This one, introduced in the in the backyard border 2 years ago with 2 others, is putting on new growth

I'm continuing to add plants for foliage interest.  One of my most recent purchases is Melianthus major, purchased at s spring plant sale conducted by the local botanic garden.  Although it can grow up to 12 feet (3.7 meters) tall and wide, I've been told that it can easily be kept to a smaller size.  I've added mine to what I'm calling my "red bed," an area previously occupied by a seldom-used snorkel spa that was dismantled in January, freeing up more garden space.  (One has to establish priorities, even in the garden.)

Newly-planted Melianthus major

I've added a variety of foliage elements to the other new backyard bed, an extension of our fountain bed.  Among these are 6 Liriope spicata, clumped in 2 groups of 3 plants each.  I understand that this species of Liriope can spread with abandon so I hope I don't regret the choice.  At present, I like how it adds a spiky vertical element along the pathway.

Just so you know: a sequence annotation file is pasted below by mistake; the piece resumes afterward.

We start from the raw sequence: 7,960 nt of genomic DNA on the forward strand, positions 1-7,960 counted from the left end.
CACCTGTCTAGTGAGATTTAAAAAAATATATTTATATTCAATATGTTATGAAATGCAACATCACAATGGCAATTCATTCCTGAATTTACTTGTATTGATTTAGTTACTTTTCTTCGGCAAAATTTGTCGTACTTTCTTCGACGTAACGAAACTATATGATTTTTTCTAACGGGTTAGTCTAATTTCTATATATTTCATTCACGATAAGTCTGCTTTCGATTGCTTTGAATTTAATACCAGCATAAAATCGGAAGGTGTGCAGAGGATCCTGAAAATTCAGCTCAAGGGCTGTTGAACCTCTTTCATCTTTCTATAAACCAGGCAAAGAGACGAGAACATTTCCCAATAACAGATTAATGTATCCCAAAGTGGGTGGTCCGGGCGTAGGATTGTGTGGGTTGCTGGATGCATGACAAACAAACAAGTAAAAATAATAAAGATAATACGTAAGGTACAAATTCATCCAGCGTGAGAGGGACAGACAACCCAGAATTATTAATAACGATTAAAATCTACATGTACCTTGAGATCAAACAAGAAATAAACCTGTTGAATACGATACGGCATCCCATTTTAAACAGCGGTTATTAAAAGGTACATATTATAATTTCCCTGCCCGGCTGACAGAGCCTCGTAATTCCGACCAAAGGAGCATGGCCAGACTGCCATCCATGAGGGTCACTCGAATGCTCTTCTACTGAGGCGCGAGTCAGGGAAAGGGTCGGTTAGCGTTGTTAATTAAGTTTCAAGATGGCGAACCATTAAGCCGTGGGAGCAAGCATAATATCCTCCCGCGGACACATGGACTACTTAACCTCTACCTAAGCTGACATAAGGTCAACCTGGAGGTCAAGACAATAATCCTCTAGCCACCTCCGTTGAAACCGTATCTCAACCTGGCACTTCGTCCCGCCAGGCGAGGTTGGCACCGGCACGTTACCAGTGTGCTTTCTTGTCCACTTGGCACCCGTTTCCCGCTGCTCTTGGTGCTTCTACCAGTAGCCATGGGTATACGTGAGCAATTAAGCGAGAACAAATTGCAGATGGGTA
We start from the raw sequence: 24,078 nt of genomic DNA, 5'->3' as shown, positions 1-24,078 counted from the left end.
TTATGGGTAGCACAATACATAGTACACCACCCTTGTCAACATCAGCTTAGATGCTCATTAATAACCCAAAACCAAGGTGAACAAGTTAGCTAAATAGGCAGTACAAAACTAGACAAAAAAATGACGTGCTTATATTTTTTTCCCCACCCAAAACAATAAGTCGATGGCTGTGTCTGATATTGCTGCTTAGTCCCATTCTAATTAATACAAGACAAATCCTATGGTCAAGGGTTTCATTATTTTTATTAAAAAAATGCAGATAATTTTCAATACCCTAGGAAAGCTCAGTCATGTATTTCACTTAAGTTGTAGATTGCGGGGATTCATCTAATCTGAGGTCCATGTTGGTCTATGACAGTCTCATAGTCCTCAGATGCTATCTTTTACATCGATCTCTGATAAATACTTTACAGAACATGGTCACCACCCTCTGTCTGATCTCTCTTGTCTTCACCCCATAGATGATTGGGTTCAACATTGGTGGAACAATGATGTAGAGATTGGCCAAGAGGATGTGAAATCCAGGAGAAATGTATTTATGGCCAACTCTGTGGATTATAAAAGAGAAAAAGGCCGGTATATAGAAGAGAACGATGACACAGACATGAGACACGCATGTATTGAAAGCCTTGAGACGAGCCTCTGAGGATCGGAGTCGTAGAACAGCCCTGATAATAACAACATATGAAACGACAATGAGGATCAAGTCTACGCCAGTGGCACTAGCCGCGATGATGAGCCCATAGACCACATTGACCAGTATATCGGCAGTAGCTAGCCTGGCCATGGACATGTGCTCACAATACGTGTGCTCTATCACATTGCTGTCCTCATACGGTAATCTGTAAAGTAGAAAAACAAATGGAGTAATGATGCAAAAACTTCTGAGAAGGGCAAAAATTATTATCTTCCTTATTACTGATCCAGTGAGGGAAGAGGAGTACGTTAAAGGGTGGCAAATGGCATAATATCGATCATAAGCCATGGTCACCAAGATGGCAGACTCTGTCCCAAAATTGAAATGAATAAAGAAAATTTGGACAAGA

Liriope spicata

On the other side of the path, along the house, Plectranthus ciliatus 'Zulu Warrior' is once again showing why it's one of my favorite plants.  It's attractive even when it isn't in bloom.  The foliage also has a nice spicy scent.  I cut it back hard this winter but it has once again put on a healthy flush of new growth.  I established this mass from cuttings brought from our old house and I recently planted cuttings from this stock in the new bed on the other side of the path (as well as other locations in the side and front yards).

Plectranthus ciliatus 'Zulu Warrior' gets just morning sun